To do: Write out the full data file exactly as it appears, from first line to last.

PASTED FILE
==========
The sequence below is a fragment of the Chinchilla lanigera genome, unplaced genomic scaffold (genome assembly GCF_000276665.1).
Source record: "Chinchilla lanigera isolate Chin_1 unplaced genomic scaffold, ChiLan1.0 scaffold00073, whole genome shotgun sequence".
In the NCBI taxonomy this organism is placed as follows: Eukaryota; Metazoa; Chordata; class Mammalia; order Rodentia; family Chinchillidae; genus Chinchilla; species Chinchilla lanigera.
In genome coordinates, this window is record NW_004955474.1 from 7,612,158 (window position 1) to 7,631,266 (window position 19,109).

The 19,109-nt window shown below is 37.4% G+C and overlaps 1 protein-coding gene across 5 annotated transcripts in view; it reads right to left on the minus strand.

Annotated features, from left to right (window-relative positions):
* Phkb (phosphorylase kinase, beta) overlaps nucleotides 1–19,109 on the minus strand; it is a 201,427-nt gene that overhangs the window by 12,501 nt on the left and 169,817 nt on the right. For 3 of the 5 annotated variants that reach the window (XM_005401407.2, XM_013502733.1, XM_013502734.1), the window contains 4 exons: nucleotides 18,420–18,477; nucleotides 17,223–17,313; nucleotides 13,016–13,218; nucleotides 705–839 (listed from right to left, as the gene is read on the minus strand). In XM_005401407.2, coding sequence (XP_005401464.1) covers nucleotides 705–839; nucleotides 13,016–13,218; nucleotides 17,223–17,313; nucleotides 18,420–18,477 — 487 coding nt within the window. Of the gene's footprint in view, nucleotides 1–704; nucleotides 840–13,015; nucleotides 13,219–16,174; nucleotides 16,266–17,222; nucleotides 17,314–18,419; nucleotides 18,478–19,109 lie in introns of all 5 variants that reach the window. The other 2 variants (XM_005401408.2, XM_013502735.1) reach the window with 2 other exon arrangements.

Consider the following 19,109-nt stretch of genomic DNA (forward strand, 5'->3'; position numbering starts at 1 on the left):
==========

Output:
The sequence below is a fragment of the Chinchilla lanigera genome, unplaced genomic scaffold (genome assembly GCF_000276665.1).
Source record: "Chinchilla lanigera isolate Chin_1 unplaced genomic scaffold, ChiLan1.0 scaffold00073, whole genome shotgun sequence".
In the NCBI taxonomy this organism is placed as follows: Eukaryota; Metazoa; Chordata; class Mammalia; order Rodentia; family Chinchillidae; genus Chinchilla; species Chinchilla lanigera.
In genome coordinates, this window is record NW_004955474.1 from 7,612,158 (window position 1) to 7,631,266 (window position 19,109).

The 19,109-nt window shown below is 37.4% G+C and overlaps 1 protein-coding gene across 5 annotated transcripts in view; it reads right to left on the minus strand.

Annotated features, from left to right (window-relative positions):
* Phkb (phosphorylase kinase, beta) overlaps nucleotides 1–19,109 on the minus strand; it is a 201,427-nt gene that overhangs the window by 12,501 nt on the left and 169,817 nt on the right. For 3 of the 5 annotated variants that reach the window (XM_005401407.2, XM_013502733.1, XM_013502734.1), the window contains 4 exons: nucleotides 18,420–18,477; nucleotides 17,223–17,313; nucleotides 13,016–13,218; nucleotides 705–839 (listed from right to left, as the gene is read on the minus strand). In XM_005401407.2, coding sequence (XP_005401464.1) covers nucleotides 705–839; nucleotides 13,016–13,218; nucleotides 17,223–17,313; nucleotides 18,420–18,477 — 487 coding nt within the window. Of the gene's footprint in view, nucleotides 1–704; nucleotides 840–13,015; nucleotides 13,219–16,174; nucleotides 16,266–17,222; nucleotides 17,314–18,419; nucleotides 18,478–19,109 lie in introns of all 5 variants that reach the window. The other 2 variants (XM_005401408.2, XM_013502735.1) reach the window with 2 other exon arrangements.

Consider the following 19,109-nt stretch of genomic DNA (forward strand, 5'->3'; position numbering starts at 1 on the left):